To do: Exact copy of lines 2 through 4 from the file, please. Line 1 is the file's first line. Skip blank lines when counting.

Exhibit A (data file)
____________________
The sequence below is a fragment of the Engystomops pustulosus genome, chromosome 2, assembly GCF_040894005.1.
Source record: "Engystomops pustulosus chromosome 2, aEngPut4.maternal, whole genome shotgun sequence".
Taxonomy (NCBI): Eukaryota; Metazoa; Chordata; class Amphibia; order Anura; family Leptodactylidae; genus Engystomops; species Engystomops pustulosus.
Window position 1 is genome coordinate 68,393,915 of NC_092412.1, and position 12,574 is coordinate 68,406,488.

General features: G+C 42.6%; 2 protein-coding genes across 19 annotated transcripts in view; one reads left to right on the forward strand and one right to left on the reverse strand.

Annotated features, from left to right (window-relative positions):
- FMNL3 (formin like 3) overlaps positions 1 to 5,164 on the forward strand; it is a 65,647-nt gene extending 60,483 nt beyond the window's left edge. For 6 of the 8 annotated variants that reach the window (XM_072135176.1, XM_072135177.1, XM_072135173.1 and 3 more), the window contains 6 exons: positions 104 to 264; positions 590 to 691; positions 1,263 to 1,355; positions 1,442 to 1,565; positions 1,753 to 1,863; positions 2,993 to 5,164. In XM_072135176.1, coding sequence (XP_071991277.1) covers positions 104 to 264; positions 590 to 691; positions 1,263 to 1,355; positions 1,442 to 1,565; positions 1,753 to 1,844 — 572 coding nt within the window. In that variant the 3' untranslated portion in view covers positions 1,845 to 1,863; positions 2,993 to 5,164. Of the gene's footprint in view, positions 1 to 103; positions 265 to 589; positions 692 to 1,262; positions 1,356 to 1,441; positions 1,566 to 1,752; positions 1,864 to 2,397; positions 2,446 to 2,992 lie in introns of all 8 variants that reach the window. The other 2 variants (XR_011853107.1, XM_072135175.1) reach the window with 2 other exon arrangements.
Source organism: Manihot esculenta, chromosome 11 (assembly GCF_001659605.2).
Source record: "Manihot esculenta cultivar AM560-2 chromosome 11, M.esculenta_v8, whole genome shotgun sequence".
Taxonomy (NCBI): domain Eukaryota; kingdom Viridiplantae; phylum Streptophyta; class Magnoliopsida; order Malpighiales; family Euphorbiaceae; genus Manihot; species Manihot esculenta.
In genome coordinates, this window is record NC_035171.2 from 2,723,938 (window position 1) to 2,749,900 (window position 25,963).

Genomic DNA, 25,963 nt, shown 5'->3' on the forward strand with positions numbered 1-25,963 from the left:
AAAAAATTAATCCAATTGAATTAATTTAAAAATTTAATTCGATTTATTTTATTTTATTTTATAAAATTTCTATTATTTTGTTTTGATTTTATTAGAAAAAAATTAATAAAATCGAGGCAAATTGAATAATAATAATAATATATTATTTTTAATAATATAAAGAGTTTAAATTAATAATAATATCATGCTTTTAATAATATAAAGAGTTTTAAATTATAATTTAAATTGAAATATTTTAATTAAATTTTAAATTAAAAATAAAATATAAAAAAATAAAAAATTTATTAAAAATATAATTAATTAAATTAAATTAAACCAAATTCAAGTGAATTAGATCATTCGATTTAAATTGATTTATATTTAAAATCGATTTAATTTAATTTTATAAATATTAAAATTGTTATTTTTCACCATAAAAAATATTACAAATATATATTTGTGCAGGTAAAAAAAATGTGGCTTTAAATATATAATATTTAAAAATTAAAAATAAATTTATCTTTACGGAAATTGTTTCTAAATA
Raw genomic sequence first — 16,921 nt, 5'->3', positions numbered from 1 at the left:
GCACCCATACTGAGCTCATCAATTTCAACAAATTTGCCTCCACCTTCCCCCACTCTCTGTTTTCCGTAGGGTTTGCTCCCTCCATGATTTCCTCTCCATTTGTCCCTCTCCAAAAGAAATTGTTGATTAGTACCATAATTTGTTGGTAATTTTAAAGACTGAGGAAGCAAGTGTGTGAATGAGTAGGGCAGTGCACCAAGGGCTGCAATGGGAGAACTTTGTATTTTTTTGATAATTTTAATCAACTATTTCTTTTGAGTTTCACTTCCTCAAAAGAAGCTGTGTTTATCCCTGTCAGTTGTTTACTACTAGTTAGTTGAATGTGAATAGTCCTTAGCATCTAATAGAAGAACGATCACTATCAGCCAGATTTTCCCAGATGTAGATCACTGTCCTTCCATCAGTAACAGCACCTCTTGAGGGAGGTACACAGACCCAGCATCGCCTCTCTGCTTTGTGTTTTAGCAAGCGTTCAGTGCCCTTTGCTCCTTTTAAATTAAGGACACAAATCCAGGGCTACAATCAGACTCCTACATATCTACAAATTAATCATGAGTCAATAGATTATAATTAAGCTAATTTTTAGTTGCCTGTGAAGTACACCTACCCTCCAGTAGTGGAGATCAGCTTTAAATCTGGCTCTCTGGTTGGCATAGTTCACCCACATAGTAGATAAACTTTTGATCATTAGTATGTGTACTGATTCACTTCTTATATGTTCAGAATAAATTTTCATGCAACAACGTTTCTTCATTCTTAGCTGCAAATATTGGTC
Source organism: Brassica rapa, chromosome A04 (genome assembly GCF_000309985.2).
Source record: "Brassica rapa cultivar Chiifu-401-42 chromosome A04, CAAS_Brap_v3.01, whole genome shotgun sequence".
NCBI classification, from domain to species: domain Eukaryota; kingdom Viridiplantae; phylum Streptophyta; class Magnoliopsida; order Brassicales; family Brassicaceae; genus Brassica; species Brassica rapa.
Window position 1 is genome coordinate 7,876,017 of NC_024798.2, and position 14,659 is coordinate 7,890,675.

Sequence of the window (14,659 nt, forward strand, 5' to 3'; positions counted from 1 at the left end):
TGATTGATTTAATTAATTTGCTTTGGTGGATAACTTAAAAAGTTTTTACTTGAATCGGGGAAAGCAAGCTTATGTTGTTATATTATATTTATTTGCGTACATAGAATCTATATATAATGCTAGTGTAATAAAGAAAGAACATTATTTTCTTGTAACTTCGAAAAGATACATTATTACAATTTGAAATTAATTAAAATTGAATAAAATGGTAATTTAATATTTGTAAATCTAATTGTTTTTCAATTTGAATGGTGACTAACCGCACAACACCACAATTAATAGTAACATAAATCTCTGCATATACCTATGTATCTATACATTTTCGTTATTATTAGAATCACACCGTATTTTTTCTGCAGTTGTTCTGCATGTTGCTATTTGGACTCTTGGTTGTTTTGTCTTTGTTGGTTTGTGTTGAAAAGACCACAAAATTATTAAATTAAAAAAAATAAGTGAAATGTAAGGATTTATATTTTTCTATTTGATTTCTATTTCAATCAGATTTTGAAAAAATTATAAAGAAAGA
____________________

Source record: "Engystomops pustulosus chromosome 2, aEngPut4.maternal, whole genome shotgun sequence".
Taxonomy (NCBI): Eukaryota; Metazoa; Chordata; class Amphibia; order Anura; family Leptodactylidae; genus Engystomops; species Engystomops pustulosus.
Window position 1 is genome coordinate 68,393,915 of NC_092412.1, and position 12,574 is coordinate 68,406,488.